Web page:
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Richard Spencer: ‘Charlottesville Wouldn’t Have Occurred Without Trump’

The massive white supremacist rally in Charlottesville, Virginia in 2017 would not have been possible without President Trump, event leader Richard Spencer told The Atlantic.

The magazine published what it called “An Oral History Of Trump’s Bigotry,” documenting decades of statements and actions evincing bias. A chapter about the Charlottesville rally featured Spencer, the creator of the term “alt-right” who did a Nazi-like salute at a white nationalist conference to celebrate Trump’s 2016 election victory and who was famously punched in the face while in Washington to celebrate Trump’s inauguration.

“There is no question that Charlottesville wouldn’t have occurred without Trump,” Spencer told the Atlantic. “It really was because of his campaign and this new potential for a nationalist candidate who was resonating with the public in a very intense way. The alt-right found something in Trump. He changed the paradigm and made this kind of public presence of the alt-right possible.”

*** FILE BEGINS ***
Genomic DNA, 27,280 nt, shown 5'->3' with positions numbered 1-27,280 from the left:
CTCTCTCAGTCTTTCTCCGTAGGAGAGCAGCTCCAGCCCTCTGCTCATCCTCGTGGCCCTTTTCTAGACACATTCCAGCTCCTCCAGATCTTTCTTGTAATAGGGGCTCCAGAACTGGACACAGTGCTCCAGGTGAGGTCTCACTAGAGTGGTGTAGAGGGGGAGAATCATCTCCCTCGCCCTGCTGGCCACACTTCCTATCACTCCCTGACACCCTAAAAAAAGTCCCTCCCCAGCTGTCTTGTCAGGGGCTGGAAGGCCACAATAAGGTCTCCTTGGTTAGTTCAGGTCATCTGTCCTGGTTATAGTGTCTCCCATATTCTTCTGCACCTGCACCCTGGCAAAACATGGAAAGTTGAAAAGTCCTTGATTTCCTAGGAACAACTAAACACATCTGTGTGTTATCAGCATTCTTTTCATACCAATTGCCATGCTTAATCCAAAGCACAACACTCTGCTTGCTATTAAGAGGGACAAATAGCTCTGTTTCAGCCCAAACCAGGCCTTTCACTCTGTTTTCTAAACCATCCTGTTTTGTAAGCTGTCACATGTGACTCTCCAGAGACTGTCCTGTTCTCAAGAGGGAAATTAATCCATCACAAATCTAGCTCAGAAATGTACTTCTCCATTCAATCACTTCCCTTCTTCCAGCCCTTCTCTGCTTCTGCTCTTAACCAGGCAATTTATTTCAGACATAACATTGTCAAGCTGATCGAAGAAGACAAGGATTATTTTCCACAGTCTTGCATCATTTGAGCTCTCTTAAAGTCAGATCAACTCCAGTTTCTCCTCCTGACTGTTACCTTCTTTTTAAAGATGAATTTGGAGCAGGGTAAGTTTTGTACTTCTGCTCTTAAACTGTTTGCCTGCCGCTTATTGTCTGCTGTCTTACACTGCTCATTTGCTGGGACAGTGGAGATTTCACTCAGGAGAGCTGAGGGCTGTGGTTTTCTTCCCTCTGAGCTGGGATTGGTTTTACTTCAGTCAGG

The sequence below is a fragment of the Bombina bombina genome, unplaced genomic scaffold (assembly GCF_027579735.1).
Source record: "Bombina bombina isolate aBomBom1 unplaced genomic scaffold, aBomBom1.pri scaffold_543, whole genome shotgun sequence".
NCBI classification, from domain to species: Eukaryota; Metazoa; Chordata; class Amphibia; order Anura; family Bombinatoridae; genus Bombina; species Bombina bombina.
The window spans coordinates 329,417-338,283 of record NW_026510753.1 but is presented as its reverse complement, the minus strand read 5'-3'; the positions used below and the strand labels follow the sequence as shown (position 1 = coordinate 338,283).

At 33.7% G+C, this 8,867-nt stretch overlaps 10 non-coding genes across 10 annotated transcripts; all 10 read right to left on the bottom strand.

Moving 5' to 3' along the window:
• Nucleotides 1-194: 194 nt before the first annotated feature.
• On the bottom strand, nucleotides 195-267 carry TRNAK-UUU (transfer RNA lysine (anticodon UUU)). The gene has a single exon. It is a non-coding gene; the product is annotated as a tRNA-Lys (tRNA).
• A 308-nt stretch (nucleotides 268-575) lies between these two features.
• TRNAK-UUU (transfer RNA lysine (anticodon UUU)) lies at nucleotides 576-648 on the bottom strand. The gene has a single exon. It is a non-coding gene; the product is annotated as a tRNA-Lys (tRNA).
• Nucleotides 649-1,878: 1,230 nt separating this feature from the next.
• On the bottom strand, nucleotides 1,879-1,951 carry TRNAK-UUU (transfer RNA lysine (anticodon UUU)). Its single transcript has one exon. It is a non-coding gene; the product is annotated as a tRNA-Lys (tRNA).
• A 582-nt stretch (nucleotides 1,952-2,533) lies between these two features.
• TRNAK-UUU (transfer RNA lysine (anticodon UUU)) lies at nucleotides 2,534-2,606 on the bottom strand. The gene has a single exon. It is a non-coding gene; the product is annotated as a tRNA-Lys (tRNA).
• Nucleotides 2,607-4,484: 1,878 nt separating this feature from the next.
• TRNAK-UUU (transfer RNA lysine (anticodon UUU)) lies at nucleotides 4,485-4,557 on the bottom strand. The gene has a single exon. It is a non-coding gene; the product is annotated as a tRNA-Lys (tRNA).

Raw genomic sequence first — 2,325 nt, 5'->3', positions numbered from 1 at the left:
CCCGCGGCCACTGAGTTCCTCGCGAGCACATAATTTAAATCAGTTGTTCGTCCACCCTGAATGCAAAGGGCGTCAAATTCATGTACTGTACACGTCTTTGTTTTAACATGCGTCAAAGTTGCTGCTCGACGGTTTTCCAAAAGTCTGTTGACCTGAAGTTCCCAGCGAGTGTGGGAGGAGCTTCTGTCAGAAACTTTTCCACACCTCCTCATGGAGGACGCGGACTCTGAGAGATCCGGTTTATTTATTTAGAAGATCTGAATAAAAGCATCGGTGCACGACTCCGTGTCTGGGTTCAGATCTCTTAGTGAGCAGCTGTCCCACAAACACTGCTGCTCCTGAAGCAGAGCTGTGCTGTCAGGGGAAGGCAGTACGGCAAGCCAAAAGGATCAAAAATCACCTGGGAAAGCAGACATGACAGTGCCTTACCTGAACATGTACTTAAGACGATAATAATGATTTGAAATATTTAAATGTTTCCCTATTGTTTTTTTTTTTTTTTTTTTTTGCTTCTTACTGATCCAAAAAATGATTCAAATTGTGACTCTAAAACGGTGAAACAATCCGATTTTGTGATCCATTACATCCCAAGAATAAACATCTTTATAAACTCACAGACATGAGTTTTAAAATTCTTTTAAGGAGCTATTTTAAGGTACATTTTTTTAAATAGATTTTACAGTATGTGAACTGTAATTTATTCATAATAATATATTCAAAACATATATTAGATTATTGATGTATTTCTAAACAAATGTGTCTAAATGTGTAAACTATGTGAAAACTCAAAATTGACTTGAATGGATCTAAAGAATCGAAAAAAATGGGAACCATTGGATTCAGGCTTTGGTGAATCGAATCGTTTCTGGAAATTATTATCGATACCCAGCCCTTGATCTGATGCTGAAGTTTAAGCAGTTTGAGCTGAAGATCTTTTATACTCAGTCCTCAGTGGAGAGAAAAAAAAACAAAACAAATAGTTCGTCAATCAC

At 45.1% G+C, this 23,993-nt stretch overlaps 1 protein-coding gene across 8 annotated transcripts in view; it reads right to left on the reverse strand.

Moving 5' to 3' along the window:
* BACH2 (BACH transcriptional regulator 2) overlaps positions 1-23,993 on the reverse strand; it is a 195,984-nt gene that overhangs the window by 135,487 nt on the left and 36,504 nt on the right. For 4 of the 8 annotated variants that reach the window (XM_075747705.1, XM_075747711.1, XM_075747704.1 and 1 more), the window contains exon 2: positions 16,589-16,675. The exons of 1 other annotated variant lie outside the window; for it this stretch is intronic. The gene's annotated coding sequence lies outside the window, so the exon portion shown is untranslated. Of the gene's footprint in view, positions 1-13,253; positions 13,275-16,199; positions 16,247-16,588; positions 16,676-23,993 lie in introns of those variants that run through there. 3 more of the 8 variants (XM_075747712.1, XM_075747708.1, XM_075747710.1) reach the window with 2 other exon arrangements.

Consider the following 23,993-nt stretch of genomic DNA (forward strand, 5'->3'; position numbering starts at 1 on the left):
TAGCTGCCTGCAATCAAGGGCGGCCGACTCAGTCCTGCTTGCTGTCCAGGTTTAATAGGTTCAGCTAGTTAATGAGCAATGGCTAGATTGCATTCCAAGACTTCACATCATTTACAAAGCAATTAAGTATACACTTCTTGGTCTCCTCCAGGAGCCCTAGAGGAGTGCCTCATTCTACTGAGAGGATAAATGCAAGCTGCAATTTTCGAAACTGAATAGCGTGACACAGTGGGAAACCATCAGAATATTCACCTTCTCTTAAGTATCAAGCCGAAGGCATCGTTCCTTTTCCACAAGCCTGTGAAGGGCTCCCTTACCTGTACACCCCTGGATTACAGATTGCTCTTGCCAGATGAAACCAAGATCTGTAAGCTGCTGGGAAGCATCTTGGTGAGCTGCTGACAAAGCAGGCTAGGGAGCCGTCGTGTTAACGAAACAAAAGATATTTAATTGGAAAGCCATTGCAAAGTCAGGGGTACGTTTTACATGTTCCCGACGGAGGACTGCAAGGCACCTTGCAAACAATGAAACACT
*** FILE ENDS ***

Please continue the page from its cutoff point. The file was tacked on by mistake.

The August 12 rally was ostensibly to protest the city of Charlottesville’s decision to remove a statue of Confederate leader Robert E. Lee – though several marchers have since pleaded guilty to having gone to the march with the express purpose of starting violence. One woman, Heather Heyer, was killed that day when a white supremacist ran his car into her.

At a press conference hours later, Trump condemned violence “on many sides,” and a day later said there were “very fine people on both sides.” Then-Charlottesville mayor Mike Signer, who is Jewish, was shocked. “This was a coordinated invasion of the city by violent right-wing militias,” he recounted. “I watched a clip of the president and my mouth fell open, and I was at once ashamed for him and for the country.”

Other aspects of the Atlantic oral history recounted Trump’s history of alleged housing discrimination, his public campaigns against the Central Park Five and Native American casino operators, alleged racism on the set of “The Apprentice” and his leadership of “birtherism.”

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